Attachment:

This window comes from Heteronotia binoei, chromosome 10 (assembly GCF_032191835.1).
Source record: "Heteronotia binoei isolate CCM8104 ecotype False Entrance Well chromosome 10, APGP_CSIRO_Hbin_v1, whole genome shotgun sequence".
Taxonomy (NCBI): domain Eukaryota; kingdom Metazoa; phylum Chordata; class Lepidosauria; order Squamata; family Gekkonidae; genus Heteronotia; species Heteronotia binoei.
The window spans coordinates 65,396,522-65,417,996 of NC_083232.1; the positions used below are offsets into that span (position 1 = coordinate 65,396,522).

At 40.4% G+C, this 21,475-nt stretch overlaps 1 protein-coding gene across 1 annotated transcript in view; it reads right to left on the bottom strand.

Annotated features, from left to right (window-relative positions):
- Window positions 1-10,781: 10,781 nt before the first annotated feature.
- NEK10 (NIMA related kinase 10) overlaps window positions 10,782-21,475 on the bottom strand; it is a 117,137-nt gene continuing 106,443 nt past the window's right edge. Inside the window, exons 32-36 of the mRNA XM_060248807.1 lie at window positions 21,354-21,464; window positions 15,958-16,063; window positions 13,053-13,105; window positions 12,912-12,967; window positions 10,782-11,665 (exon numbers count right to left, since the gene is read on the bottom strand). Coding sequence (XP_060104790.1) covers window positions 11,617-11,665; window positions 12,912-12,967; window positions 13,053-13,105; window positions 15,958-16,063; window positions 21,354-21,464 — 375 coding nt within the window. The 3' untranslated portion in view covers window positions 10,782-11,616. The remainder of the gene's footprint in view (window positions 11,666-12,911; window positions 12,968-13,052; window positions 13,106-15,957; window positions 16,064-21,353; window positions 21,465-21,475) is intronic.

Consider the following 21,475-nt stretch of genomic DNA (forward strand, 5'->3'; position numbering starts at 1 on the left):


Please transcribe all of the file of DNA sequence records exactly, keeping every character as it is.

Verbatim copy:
This window comes from Heteronotia binoei, chromosome 10 (assembly GCF_032191835.1).
Source record: "Heteronotia binoei isolate CCM8104 ecotype False Entrance Well chromosome 10, APGP_CSIRO_Hbin_v1, whole genome shotgun sequence".
Taxonomy (NCBI): domain Eukaryota; kingdom Metazoa; phylum Chordata; class Lepidosauria; order Squamata; family Gekkonidae; genus Heteronotia; species Heteronotia binoei.
The window spans coordinates 65,396,522-65,417,996 of NC_083232.1; the positions used below are offsets into that span (position 1 = coordinate 65,396,522).

At 40.4% G+C, this 21,475-nt stretch overlaps 1 protein-coding gene across 1 annotated transcript in view; it reads right to left on the bottom strand.

Annotated features, from left to right (window-relative positions):
- Window positions 1-10,781: 10,781 nt before the first annotated feature.
- NEK10 (NIMA related kinase 10) overlaps window positions 10,782-21,475 on the bottom strand; it is a 117,137-nt gene continuing 106,443 nt past the window's right edge. Inside the window, exons 32-36 of the mRNA XM_060248807.1 lie at window positions 21,354-21,464; window positions 15,958-16,063; window positions 13,053-13,105; window positions 12,912-12,967; window positions 10,782-11,665 (exon numbers count right to left, since the gene is read on the bottom strand). Coding sequence (XP_060104790.1) covers window positions 11,617-11,665; window positions 12,912-12,967; window positions 13,053-13,105; window positions 15,958-16,063; window positions 21,354-21,464 — 375 coding nt within the window. The 3' untranslated portion in view covers window positions 10,782-11,616. The remainder of the gene's footprint in view (window positions 11,666-12,911; window positions 12,968-13,052; window positions 13,106-15,957; window positions 16,064-21,353; window positions 21,465-21,475) is intronic.

Consider the following 21,475-nt stretch of genomic DNA (forward strand, 5'->3'; position numbering starts at 1 on the left):